Adopted by a single Guinea - Need Advise

OhDebra

In the Brooder
Dec 2, 2019
9
22
16
Hello - I did not have chickens - I just got adopted by a single Guinea, I live just outside of town on a rectangle 3 acres - deep lot. About 2 weeks ago a Guinea chicken showed up. Running around franticly all over screaming and sometimes in circles. Up and down the street to the neighbors houses. Got on my roof and screeching from there. Kind of remind of a peacock. Every time I went outside that poor thing went crazy.

Well now the Guinea has settled down and mostly stays in my yard. I have a brick house with tall windows - sometimes it purchase in a window to sleep. Never any damage, so I don't chase it off. I have 4 cats, indoor cats but they have a large cage outside on the patio with shelves. I would like to know if anyone has any suggestions on how to cokes the Guinea in there for shelter? I have left the door open and placed some feed in there. It is starting to get used to seeing me. I want the Guinea to survive and do what I can for it. I have made sure there is water out there and some chicken food if it wants.

Anyone have any suggestions? I can not just pretend I do not know it is there and winter is coming on fast!

Thank you

Debra
 

Henry&Friends

Songster
May 6, 2018
461
1,057
186
The guinea will scream nonstop— I wish I knew that before I got any. Mine have been handled and raised with chickens, and are still too skittish to go near. It probably won’t let you get near it, or go into your house or cage willingly. If you chase it off, it’ll roost up in a tree or something else. So I would just let it keep doing it’s thing, if it gets too cold maybe open the window and it’ll come in? :confused:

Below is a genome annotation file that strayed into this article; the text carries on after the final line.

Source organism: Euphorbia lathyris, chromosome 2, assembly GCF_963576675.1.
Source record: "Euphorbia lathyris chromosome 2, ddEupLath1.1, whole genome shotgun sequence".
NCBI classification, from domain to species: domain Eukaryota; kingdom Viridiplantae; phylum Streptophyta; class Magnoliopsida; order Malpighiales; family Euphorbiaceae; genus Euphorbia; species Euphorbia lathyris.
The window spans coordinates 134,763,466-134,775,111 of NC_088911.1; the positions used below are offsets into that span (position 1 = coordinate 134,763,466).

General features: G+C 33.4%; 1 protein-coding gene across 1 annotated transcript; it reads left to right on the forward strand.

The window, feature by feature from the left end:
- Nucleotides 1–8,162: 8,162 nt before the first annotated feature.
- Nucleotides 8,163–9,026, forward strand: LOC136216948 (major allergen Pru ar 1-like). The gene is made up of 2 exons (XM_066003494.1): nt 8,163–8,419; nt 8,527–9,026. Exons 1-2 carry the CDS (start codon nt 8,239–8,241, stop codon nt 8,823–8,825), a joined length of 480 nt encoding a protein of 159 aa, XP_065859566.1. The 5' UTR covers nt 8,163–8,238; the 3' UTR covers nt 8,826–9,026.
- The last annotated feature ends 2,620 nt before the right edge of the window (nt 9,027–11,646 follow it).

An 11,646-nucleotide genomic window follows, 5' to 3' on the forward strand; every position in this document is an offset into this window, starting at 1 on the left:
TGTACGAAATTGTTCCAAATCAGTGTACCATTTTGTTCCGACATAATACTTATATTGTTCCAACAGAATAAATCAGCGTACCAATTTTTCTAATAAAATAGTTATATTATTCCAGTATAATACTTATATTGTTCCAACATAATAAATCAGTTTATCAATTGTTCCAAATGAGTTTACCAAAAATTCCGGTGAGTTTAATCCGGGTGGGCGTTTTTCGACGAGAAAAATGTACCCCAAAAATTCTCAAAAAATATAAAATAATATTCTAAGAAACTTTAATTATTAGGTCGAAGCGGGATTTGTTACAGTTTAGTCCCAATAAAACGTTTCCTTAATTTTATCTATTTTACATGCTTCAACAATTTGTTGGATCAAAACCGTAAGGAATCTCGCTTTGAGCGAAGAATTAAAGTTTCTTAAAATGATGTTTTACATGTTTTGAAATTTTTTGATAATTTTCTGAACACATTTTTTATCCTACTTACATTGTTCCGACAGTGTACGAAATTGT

HeyHeyWW

Songster
Oct 9, 2017
167
446
136
Florida
I've never had a guinea chicken before. I do know that they are always so noisy, so it's normal for it to be screaming and running around like that. I don't think you'll ever be able to catch it, though, so you won't be able to get it in a cage. If it's not sheltered at night, it could get eaten by some raccoon or possum if you have any where you live.

I'm not sure what you should do if it gets too cold. How cold does it usually get in the winters where you live? I live in Florida and temperatures only go down to maybe 30-40 degrees Fahrenheit. That is fine for them. My chickens have survived that temperature just fine. I'm worried if it gets really cold wherever you live, because it could actually die from the cold. :/ I wouldn't want that to happen to it.

So maybe try what Henry&Friends suggested. Leave a window open and it might come into your house.
 

Henry&Friends

Songster
May 6, 2018
461
1,057
186